ATS, FreeBASIC, CINT, Cyclone, Tiny C, Mono C#, Mono F#, Intel C++, Clang++, CAL, Clean, Clojure, Digital Mars D, GNU D, Gwydion Dylan, SmartEiffel, bigForth, GNU GForth, Groovy, Hack, Icon, Io, Java -client, Java -Xint, gcj Java, Substrate VM, Rhino JavaScript, SpiderMonkey, TraceMonkey, Lisaac, LuaJIT, Mercury, Mozart/Oz, Nice, Oberon-2, Objective-C, Pike, SWI Prolog, YAP Prolog, IronPython, PyPy, Rebol, Rexx, Scala, Bigloo Scheme, Chicken Scheme, Ikarus Scheme, GNU Smalltalk, Squeak Smalltalk, Mlton SML, SML/NJ, Tcl, Truffle, Zonnon.

(The guy that runs it arbitrarily decided to start tracking those languages he supposedly didn't care about.)

Like everyone else, I'm sitting on my hands waiting for someone else to make and publish all the other program measurements.

I know it will take more time than I choose. Been there; done that.

Be curious

Wtf kind of benchmark counts the jvm startup time?

How much difference does it make for these tiny programs?

Let's compare the times against [pdf] Java Microbenchmark Harness reports:

secs JMH Average
n-body 21.54 23.367 ± 0.062
spectral-norm 4.29 4.061 ± 0.054
meteor-contest 0.24 0.112 ± 0.001

otoh JVM start-up, JIT, OSR… are quickly effective and typical cold / warmed-up comparison at most of these workloads will show miniscule difference.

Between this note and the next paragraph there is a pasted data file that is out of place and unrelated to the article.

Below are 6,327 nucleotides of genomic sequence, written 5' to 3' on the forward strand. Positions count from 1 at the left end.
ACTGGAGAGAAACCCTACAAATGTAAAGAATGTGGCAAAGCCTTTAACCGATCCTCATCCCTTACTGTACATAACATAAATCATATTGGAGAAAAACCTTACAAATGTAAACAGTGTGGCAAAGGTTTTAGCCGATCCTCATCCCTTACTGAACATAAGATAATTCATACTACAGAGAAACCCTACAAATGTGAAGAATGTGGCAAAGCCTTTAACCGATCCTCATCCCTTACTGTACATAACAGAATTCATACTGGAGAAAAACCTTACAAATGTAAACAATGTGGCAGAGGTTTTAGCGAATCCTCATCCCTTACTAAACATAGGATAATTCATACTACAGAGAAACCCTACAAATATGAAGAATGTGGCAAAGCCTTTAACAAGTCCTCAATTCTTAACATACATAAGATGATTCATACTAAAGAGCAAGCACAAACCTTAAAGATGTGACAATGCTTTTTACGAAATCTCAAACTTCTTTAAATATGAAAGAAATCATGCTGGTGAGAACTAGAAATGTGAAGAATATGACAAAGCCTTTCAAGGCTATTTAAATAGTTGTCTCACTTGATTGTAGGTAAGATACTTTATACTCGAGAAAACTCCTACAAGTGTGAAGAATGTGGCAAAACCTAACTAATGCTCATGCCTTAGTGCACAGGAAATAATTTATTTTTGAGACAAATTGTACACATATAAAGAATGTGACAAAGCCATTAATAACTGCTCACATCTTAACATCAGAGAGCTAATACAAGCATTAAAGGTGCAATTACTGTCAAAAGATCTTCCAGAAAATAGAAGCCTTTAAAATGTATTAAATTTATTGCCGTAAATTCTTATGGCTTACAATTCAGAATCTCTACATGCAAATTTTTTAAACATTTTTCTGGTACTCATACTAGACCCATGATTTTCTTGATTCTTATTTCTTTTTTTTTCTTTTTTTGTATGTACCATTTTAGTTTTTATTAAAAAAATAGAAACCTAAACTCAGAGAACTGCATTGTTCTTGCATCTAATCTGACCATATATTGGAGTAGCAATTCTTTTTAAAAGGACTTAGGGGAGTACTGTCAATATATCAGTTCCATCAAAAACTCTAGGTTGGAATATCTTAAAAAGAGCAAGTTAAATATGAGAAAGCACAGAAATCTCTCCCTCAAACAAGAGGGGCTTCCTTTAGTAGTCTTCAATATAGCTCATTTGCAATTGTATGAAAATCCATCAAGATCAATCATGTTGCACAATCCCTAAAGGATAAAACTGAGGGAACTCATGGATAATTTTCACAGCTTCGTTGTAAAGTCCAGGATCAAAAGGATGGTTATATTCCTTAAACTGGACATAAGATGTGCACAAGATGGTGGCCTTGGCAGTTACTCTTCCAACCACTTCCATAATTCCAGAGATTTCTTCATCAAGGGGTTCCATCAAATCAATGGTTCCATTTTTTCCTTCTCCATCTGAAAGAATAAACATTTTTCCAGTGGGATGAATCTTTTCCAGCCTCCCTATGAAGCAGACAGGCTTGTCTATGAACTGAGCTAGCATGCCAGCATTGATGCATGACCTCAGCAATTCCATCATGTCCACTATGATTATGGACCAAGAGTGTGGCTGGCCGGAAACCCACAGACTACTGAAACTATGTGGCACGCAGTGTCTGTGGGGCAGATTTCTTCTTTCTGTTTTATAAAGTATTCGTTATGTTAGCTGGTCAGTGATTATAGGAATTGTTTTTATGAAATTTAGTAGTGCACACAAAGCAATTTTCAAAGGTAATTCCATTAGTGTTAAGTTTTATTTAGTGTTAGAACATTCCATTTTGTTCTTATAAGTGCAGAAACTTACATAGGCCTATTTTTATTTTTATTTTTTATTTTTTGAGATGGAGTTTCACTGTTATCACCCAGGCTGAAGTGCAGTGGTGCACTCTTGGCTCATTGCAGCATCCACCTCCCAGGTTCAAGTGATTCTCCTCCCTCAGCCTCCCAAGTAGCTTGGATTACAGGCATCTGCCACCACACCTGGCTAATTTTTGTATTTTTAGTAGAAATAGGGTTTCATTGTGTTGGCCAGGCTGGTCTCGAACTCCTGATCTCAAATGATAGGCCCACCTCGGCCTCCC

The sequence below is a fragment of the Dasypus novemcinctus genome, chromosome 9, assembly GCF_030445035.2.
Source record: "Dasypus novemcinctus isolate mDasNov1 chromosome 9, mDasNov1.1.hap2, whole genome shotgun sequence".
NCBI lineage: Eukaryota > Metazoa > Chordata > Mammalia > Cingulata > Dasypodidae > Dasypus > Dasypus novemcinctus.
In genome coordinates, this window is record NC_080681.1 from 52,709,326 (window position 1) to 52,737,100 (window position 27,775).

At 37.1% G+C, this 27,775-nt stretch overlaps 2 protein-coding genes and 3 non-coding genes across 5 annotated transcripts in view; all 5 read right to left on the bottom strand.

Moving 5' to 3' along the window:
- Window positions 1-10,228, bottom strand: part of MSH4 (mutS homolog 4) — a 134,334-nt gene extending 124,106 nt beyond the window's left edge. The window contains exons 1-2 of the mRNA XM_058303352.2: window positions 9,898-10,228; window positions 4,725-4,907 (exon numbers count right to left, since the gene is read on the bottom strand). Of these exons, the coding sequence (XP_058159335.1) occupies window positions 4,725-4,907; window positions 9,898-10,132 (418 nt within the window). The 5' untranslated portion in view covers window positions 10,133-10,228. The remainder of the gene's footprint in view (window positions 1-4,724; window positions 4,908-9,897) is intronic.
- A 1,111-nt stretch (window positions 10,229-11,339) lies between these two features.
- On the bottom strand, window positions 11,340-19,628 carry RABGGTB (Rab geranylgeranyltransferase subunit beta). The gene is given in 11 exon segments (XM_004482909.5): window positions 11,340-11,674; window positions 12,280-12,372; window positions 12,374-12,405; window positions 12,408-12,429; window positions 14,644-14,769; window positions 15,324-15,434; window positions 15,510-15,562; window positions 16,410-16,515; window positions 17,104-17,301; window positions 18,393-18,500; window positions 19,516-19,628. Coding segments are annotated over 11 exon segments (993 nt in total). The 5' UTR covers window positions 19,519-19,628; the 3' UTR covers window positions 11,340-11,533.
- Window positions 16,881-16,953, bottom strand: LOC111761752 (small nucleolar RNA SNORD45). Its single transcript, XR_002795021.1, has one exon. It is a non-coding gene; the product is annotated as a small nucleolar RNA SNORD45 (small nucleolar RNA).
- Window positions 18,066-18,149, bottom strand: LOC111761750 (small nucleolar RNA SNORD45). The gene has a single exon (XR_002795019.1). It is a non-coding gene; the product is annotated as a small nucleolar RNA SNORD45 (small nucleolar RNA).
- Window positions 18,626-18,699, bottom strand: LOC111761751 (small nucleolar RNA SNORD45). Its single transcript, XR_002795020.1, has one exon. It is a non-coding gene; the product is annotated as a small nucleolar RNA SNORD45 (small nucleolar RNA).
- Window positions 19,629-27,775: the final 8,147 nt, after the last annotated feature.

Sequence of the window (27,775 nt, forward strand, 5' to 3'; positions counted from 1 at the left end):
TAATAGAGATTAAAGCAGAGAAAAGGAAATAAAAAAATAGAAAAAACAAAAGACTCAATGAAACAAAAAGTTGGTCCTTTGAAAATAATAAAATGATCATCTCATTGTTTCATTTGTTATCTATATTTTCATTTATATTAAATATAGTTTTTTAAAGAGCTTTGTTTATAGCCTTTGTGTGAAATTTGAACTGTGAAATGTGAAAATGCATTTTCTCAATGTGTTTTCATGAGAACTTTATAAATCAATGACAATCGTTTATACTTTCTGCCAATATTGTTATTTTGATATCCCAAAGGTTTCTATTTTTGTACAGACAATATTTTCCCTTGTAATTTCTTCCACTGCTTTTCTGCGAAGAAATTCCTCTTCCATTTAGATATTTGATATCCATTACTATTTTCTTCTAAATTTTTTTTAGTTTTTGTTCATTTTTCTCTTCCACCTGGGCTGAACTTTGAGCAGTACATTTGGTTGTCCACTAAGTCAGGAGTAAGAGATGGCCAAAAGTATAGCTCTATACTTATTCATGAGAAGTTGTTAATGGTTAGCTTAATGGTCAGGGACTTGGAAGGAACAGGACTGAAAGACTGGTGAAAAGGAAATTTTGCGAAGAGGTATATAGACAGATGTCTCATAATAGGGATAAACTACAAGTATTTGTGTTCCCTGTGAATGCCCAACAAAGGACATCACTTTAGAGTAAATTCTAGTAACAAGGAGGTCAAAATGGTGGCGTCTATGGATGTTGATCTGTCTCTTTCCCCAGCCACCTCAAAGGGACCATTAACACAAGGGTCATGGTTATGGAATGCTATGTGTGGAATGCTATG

otoh For measurements of a few tenths of a second, a few tenths of a second is a huge difference.

(In stark contrast to the traditional expectation of warmup, some benchmarks exhibit slowdown, where the performance of in-process iterations drops over time.)

The benchmarks game benchmarks your code… apparently on a pre-2007 CPU?

How much difference might it make for tiny programs?

Let's compare normalized published times of some Havlak programs made on a 2019 i7-10710U, with normalized times of the same programs made on a 2007 Q6600.

Havlak i7-10710U Q6600  
programs Q3'2019 Q1'2007  
GCC C++ 1.000 1.000  
Go 1.263 1.482  
C# .NET Core 2.349 1.368 3.039
CPython 7.079 9.258  

Look at the anomaly ! On the newer hardware the Go program was faster than the C# program; on the older hardware the C# program was faster than the Go program!

Except that the anomaly was caused by a difference in .NET Core settings: not a difference in hardware.

(The benchmarks game uses Server GC, the other published times were made using Workstation GC. When we also use Workstation GC on the older hardware, the normalized time - 3.039 - falls into line.)

In spite of this example, we should expect increasing use of new instruction sets will cause changes in the relative performance of programs, on older and newer hardware.

Apples and Oranges